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  • Matthew Shenton

Bleached Memories: End of Project

Updated: Jul 20, 2023

Back in April 2023 I had completed a set of visuals by bleaching some Kodak slides, photographing the projections and arranging the cropped images to flicker and shift in iMovie. With the visuals complete, I now moved on to composing a response to the slides - to both their material properties and the feelings the images had aroused when I first purchased them.

I decided that the only sound source I would use for the composition would be those sounds I could capture from a slide projector. I hoped to gather a fine set of clunks, clicks and hisses that I could then manipulate in Ableton Live and Audacity.

Capturing the samples involved using a Korg CM-300 clippy microphone, a homemade piezo microphone contraption sealed in an old Vaseline tin and a circuit-sniffer (purchased from Ian Watson) to hunt out any hidden sounds within the machine.

I spent an afternoon running the projector backward and forwards and attaching microphones to various surfaces. I discovered that the range of hidden sounds was slightly limited due to the basic nature of the projector mechanism, but those sounds that it picked up were rich and pleasing. As was the sound of the fan extracting heat from the bulb.

Samples secured, I spent months on sound design by stretching and pitch bending short samples into drawn-out drones, using Ableton's built in Simpler and Sampler with midi patterns, and a utilising a randomiser to create interesting textures. The sounds were then put through a bespoke 'shredding' audio effects rack that decimates through down sampling and deconstructs with extreme panning, before I build it all back up again into different long-form track. I then watched the visuals whilst I automated different FX plug-ins and track volumes in real time.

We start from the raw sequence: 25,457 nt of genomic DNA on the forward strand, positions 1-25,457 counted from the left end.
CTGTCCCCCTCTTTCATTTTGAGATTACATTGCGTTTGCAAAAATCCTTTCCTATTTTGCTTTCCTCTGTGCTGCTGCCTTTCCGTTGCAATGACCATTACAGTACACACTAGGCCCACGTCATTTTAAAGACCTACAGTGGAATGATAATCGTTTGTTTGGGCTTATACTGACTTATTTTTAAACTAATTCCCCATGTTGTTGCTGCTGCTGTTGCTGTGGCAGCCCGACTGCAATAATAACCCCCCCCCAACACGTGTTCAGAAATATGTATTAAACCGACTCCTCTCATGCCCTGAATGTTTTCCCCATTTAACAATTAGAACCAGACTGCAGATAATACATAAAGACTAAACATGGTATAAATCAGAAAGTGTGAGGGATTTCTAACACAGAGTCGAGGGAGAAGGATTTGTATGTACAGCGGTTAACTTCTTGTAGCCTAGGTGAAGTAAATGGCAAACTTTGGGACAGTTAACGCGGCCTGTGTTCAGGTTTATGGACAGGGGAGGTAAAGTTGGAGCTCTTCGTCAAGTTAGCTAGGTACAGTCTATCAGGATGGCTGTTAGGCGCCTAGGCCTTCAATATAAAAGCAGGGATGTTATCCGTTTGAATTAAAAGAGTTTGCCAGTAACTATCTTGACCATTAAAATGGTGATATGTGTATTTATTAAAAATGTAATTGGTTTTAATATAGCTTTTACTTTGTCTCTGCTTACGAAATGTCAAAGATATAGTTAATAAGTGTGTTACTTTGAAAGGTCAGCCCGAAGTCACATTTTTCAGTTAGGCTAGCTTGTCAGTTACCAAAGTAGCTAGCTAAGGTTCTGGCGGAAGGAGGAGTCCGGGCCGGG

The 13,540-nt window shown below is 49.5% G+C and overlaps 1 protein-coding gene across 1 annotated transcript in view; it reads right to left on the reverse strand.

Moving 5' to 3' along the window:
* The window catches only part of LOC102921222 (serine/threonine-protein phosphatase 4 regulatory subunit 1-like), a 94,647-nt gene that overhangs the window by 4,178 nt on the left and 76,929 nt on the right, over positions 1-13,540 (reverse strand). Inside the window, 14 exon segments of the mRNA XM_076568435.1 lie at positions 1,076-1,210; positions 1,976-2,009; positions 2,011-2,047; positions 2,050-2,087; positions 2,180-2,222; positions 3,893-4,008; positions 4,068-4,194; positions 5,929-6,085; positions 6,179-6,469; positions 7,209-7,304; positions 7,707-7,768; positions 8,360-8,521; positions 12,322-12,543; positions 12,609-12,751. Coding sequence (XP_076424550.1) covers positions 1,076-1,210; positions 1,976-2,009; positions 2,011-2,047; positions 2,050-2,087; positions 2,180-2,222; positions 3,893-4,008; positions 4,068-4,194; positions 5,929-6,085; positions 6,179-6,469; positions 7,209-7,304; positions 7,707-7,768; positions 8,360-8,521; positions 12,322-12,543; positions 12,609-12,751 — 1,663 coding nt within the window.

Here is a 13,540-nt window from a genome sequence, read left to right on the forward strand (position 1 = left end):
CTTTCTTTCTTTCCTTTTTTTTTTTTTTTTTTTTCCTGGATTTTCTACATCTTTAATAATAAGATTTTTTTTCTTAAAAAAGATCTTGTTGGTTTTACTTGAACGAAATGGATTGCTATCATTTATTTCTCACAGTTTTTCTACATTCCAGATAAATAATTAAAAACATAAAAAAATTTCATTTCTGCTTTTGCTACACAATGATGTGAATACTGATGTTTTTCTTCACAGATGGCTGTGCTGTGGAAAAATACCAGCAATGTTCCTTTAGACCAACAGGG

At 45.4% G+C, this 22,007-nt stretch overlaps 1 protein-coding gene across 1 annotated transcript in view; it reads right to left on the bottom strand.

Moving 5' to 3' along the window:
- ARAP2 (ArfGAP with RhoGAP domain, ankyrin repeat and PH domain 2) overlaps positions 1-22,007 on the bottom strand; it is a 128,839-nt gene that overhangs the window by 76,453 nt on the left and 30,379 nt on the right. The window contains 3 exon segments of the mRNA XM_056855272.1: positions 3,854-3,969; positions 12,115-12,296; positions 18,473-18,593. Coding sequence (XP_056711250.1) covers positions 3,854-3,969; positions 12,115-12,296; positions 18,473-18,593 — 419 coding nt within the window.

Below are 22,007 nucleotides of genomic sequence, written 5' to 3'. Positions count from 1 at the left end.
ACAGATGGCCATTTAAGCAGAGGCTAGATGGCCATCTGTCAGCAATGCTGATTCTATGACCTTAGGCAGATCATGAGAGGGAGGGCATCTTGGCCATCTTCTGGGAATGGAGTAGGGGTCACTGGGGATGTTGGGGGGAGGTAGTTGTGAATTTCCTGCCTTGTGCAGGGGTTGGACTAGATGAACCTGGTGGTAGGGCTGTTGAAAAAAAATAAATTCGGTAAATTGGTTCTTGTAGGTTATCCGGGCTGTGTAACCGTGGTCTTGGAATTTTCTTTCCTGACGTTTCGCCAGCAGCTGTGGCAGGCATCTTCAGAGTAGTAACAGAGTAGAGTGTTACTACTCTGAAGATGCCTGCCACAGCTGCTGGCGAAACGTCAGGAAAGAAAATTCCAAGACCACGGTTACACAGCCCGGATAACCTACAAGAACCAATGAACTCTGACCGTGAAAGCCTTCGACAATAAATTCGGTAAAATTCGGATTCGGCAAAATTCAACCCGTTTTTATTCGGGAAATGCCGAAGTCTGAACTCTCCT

The images are not designed to be in sync with the sound, but instead guided me as to pacing and transitions between elements. Some of the samples remain discernible as coming from a slide projector, but I think most are not. Using the visuals as a compositional process was wonderful and definitely something I will return to again.

In early June I had ten compositions in various skeletal forms and the process of ruthelessly jettisoning the weakest began. This cathartic process takes some getting used to, but gets easier over time. Nothing is truly abandoned as any rejected elements are placed into the 'unused experiments' folder for another day.

The five compositions to make it through were then worked on for another month. This was mainly mixing and then some (brutal) mastering and they were finished.

The final result is the 'bleached memories' release - with accompanying visuals, a mini zine and a very limited homemade tape run that will be sold or traded at my Brighton live performance at the end of July 2023.

I am pleased with the overall results and think that the visual images combine well with finished track chosen to accompany them on YouTube. I think that the work would stand up as an installation with the slides projected on a carousel and the video running. Maybe attendees could be given a 'found' slide and experiment with rubbing lemon juice, metal scourers and bleach on to it and the their result added to the projections. Maybe they would think about those things they hold prescious being sent to landfill or sold for pennies. Maybe they would conclude, as I did, that the physical has little or no power when you can't link it to a memory.

Is this a modern phenomenon? The Victorians photographed their dead by dressing them in finery and awkwardly posing them. Did they cherish these images? For how many generations did they pass them down? I currently have 6,228 images saved to my camera roll: will I ask for them (and the doubtless thousands of other image so take) to be zipped and given to my children when I die?

There is an obvious link between how I obliterate sound and destroyed the image with a simple household cleaner. By moving away from my previous landscape/soundscape work I feel I have made important breakthroughs by looking at visual textures, new composition techniques and exploring hidden sounds in a different way.

However, the hidden sounds picked up by the circuit sniffer and the use of the visual as

a stimulus for sound art investigation brought me back to thinking about the landscape: what else is there is to explore, what sounds are currently hidden from me beneath land and water, and what new ways can the visual inform my compositional work?


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